Name change doesn't affect role of vicars

Tue, May 13th 2014 10:00 am

Some may have noticed the Catholic Directory now lists representatives from the dozen diocesan vicariates as vicars forane, instead of episcopal vicars as they have been known for nearly 20 years.

The change came about after Bishop Richard J. Malone took a close look at the job description for each title. Both oversee the parishes and priests in their jurisdiction, but episcopal vicars are considered local ordinaries, having the same power as a vicar general for their vicariate, an authority they never used. The priests had been doing the work of vicars forane while using the episcopal vicar name.

"Conceptually speaking, not much has changed from what they were doing as episcopal vicars except this canon (555) fits in better with what they had been doing, and they've been given some extra faculties to help them," said Msgr. Paul A. Litwin, chancellor for the diocese. "Local ordinaries have a great deal of authority which they never really exercised. So, they're more properly functioning as vicars forane."

Vicars meet regularly with the priests in their vicariates to learn their concerns, then bring those concerns to the bishop, as well as inform the priests of the bishop's concerns and desires. Duties also include promoting and encouraging good liturgy, developing good leadership, visiting sick priests, and representing the vicariate at funerals of priests and deacons, when possible. Vicars can grant marriage dispensations in emergency situations, and address the moral and spiritual needs of fellow priests, as well as plan common events like penance services, educational experiences at the vicariate level "so every parish doesn't have to reinvent the wheel. They can share their resources and share their programs with one another. That's what that is meant to do," said Msgr. Litwin.

The duties are flexible. Priestly authority can be granted by office or delegation, meaning the bishop can add duties not stated in Canon Law.

"It's the kind of job that is quite adaptable to the needs at hand," said Msgr. Litwin.

Vicars meet with the bishop in October, December, February, April and June, to share information.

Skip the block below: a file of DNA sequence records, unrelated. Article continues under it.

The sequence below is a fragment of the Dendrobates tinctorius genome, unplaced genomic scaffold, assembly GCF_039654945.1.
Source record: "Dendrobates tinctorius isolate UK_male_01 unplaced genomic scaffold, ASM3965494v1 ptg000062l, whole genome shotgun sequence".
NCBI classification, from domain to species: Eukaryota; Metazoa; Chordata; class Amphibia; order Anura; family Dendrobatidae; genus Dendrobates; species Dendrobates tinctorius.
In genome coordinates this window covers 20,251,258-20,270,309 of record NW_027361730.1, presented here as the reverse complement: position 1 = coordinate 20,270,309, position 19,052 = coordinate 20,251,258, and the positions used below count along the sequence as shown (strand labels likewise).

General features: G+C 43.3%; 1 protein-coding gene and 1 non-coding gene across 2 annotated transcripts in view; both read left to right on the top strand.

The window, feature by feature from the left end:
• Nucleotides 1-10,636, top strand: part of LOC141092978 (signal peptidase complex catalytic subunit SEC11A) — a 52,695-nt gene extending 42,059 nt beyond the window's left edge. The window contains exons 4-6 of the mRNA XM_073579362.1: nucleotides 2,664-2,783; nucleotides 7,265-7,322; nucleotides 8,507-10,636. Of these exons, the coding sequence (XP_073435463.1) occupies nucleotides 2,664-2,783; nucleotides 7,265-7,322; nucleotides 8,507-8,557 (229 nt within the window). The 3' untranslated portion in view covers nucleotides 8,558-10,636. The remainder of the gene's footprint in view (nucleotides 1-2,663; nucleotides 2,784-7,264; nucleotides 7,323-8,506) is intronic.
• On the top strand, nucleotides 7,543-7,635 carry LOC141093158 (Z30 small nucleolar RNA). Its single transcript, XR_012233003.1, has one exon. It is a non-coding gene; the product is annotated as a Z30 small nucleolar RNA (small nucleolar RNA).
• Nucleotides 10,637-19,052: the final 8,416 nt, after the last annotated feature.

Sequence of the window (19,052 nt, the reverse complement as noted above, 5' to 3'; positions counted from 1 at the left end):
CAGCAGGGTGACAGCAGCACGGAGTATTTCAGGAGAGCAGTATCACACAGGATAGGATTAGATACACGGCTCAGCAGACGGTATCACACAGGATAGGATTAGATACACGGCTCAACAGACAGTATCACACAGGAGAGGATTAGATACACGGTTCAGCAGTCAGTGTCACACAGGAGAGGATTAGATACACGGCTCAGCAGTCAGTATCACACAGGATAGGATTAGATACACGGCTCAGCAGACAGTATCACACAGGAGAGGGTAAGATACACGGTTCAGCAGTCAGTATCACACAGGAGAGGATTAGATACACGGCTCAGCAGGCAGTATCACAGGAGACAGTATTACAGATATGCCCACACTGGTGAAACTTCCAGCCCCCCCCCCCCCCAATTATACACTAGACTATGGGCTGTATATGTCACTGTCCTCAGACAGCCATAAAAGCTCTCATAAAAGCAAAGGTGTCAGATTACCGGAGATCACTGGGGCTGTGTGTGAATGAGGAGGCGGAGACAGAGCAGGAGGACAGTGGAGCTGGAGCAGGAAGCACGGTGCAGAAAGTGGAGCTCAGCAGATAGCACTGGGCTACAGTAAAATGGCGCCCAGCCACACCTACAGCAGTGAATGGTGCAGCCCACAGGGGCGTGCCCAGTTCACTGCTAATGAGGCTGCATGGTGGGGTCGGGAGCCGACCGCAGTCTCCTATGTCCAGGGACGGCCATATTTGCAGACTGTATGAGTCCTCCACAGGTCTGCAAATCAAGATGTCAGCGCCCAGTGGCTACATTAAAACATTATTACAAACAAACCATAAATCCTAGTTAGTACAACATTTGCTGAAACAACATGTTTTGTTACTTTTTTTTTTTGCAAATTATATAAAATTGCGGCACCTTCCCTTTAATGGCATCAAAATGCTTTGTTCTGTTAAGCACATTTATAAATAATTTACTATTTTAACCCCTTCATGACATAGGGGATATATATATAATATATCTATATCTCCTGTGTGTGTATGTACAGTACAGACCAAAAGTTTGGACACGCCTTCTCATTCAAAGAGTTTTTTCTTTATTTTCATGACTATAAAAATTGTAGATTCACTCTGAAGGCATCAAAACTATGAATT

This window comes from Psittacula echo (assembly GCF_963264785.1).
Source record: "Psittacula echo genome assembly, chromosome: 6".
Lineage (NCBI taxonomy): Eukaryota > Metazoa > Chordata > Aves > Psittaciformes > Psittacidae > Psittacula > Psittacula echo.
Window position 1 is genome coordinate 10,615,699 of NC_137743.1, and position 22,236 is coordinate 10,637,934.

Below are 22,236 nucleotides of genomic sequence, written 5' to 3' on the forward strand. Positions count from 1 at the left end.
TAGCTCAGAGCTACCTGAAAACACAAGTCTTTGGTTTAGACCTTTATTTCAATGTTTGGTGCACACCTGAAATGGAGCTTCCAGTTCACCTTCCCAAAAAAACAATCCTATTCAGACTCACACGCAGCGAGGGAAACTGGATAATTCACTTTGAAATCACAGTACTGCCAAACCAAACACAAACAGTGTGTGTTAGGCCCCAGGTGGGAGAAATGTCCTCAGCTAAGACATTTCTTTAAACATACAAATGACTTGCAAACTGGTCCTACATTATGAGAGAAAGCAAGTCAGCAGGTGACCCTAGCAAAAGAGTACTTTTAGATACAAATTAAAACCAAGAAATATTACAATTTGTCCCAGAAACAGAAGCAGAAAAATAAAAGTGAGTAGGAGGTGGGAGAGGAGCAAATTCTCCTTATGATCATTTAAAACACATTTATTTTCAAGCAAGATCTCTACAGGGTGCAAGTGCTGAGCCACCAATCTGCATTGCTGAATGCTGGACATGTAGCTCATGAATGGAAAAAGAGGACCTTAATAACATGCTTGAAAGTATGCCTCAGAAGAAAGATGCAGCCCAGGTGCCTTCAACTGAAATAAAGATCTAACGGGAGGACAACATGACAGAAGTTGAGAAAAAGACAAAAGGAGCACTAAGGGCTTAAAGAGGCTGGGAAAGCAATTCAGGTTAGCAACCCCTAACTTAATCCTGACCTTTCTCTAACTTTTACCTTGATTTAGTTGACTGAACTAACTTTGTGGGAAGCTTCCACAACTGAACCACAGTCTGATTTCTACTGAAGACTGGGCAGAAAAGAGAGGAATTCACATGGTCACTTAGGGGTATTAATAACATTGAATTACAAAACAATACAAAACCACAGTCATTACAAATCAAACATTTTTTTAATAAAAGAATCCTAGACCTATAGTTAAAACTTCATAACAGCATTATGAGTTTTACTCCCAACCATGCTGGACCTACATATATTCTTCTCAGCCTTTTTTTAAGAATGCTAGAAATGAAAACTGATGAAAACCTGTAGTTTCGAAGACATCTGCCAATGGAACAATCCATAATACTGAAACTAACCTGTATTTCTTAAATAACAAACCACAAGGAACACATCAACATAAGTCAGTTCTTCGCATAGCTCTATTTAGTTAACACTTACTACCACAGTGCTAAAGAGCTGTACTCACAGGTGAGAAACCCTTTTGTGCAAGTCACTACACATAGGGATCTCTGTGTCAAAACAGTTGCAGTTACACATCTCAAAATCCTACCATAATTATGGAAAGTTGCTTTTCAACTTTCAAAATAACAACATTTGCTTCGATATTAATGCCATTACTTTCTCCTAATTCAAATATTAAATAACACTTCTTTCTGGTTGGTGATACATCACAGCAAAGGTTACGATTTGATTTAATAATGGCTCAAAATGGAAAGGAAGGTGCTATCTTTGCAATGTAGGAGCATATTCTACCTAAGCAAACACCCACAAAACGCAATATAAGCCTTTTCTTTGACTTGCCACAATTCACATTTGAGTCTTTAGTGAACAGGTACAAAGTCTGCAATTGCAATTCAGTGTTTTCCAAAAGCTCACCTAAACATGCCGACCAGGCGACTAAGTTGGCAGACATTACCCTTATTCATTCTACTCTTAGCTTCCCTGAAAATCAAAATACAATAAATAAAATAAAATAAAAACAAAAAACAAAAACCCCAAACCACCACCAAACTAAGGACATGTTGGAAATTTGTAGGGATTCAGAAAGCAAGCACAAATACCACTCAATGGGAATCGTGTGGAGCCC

Father Robert S. Hughson, pastor of St. Vincent de Paul Parish in Niagara Falls, has overseen the Western Niagara vicariate since 2006, back when the position was called episcopal vicar. He hasn't noticed any difference to the job since the name change.

"I am a representative of the bishop here in this vicariate and I'm entrusted by the bishop with some leadership here to promote diocesan activity, and to animate and enliven the local clergy by gathering with them and taking care of them," he said.

Father Hughson meets monthly with the priests who cover the dozen parishes in the area. Seminarians, as well as order priests, are invited to attend. Meetings consist of sharing information from the parishes and from the Chancery. Recently, a guest speaker came in to explain the New Evangelization. The recent Lenten reconciliation program, "The Light is on for You," that many parishes held came from Bishop Malone.

"From the vicars meeting I bring it here to our clergy meeting and then just share that with them. Hopefully they're on board. We try to do things together," Father Hughson said.

Father Hughson thinks his fellow priests are happy with the arrangement and sees a benefit in getting priests together regularly for discussion. "Especially encouraging guys who maybe don't socialize as much as someone else, a chance to get together in a nice environment to share the woes of ministry, the joys of ministry with other priests in the area," he said.

Along with his duties as pastor of Queen of Heaven Parish in West Seneca, Father Thomas J. Quinlivan has served the Vicariate of Eastern Erie since 2009. He describes his duties as "basically, to be present to the pastors and to the parishioners in the vicariate, and to help coordinate various activities as needed."

Like Father Hughson, he has brought in speakers to talk about the New Evangelization and vocations, and he has coordinated reconciliation services as outlined in "The Light is on for You." He also listens to his fellow priests about what issues they might have in their parishes.

"They bring them to the group and then, if we feel its appropriate to bring it up to the bishop, I can either bring it up at the meeting with the bishop or directly communicate with him," Father Quinlivan said.

Some issues are talked about among themselves to get a consensus on how to deal with them. Right now pastors are concerned about the school closings slated for later this spring.

Concerns from lay people have also been brought to the vicariate. Vicars meet with a Lay Vicariate Council, made up of two reps from each parish, much the same way they meet with clergy.

"There's not an issue every month. We talked about foreign priests and how they would be integrated into the presbyterate," said Father Gregory Dobson, from one of the smallest vicariates, Southern Cattaraugus. "They wanted to make sure the bishop saw the importance of a formation process, coming from one country to another country. The bishop assured me that would be provided."

Vicars also serve their community in a pinch, finding replacement priests or filling in for sick pastors. The vicar has some authority over the colleges or universities in the vicariate.


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